Behavioural Analytics Phase 2

Key Features

This Defence and Security Accelerator (DASA) competition is seeking proposals that can help UK defence and security to develop capability in ‘Behavioural Analytics’.

Programme:     DASA

Award:     Share of up to £2 million

Opens: 11th Jun 2020

Closes: 13th Aug 2020

! This scheme is now closed


DASA is looking for scientific and technological solutions that can provide context-specific insights into the ‘how’ and ‘why’ of individual, group and population behaviour, enabling predictions about how they are likely to act in the future.


Following the progress of Phase 1, Phase 2 seeks to fund further development from proof of concept research into demonstrations that can show the art of the possible against challenges faced by defence and security practitioners.

DASA are looking for theoretical and technological developments, beyond proof of concept, to result in working models, tools and techniques that can be verified and validated against data sets with relevance to the defence and security operating environment.

In Phase 2 there are two challenge areas. These challenges will provide solutions to reliably understand and forecast attitudes and behaviours of individuals, groups and populations. It is important to note that these should not be viewed as rigid, singular challenges – they are not mutually exclusive. Your proposal must meet at least one of the challenges, but DASA welcome bids that address both where appropriate.

Challenge 1: How can we harness and analyse new sources of data to reliably understand and forecast behaviour in a defence and security context?

This challenge is looking for innovations that not only identify new sources of data but that can analyse this data to draw conclusions that are validated and verifiable.

DASA want to improve confidence levels in the relationships between data and behaviour (qualitatively and quantitatively) and develop game changing solutions to harness the value from the vast amount of data generated by humans.

Challenge 2: How can we help practitioners to understand and use insights from behavioural analytics in a defence and security context?

This challenge looks at how we can improve usability of results from Behavioural Analytics by an end user to help inform their decision making, including how we can calculate and communicate the relative reliability of the insight derived. It focusses on fundamental questions such as ‘What does useful mean?’, ‘Can I trust this data / advice / forecast?’, ‘What biases underpin these results?’ and from an end user perspective ‘What form of understanding do I really need?’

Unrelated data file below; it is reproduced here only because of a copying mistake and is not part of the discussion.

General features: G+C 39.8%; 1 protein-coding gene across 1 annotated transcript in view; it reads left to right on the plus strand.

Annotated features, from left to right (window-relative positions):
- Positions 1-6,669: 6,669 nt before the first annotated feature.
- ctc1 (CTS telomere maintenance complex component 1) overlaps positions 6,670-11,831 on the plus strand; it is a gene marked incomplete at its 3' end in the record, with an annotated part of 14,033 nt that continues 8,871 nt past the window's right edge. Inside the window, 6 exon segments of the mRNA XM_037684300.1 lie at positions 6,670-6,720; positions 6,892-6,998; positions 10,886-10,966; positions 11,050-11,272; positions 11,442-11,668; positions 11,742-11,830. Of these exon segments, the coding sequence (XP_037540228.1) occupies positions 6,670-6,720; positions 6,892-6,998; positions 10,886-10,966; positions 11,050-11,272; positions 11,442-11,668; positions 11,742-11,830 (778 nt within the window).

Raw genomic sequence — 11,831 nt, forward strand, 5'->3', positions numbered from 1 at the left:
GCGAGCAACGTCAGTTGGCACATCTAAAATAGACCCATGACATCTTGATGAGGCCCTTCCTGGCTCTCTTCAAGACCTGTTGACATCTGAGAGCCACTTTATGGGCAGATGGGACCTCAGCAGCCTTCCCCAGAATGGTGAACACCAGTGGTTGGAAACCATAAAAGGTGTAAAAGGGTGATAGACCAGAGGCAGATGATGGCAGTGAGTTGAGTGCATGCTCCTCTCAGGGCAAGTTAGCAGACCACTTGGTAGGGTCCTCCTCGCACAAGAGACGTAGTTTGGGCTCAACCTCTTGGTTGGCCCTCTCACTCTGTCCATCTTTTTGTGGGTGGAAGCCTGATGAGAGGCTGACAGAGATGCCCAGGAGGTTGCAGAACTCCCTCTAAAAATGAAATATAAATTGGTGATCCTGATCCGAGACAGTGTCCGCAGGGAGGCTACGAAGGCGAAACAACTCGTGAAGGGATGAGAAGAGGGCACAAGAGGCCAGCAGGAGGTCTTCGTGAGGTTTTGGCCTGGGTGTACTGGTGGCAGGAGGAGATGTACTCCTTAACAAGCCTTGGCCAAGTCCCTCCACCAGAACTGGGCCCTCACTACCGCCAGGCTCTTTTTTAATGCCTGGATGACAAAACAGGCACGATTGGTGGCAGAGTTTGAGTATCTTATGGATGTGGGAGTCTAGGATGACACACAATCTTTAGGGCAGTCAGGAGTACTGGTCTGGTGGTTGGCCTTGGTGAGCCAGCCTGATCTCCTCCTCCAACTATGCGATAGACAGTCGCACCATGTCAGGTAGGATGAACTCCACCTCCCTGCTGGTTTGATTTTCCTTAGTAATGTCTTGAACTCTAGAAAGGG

Full details of both challenges can be found in the competition document here.

Funding Costs

For this phase/competition, £2M is currently available to fund proposals.

  • Completed proposals must comply with the financial rules set for this competition.
  • The upper-limit for this competition is £250K (ex VAT).
  • Funding will be provided over two financial years, and will be divided equally (upper limit of £125K for FY20-21 and £125k for FY21-22).
  • Proposals will be rejected if the financial cost exceeds £250K total across FYs.


For this competition DASA are not interested in proposals that:

  • constitute consultancy, paper-based studies or literature reviews which just summarise the existing literature without any view of future innovation
  • are purely algorithmic and do not offer any insights into behaviour
  • generic tools for big data and data analytics (such as filtering, storage or pattern recognition) are out of scope unless they are specifically shown to relate to the challenge of understanding or modelling human attitudes and behaviour.
  • merge different data sets on the assumption it will add value but have no clear impact on behavioural analytics as a capability
  • do not specifically relate to the challenge of deriving understanding and actionable insight into human behaviour from data
  • are an identical resubmission of a previous bid to DASA or MOD without modification
  • offer demonstrations of off-the-shelf products requiring no experimental development
  • offer no real long-term prospect of integration into defence and security capabilities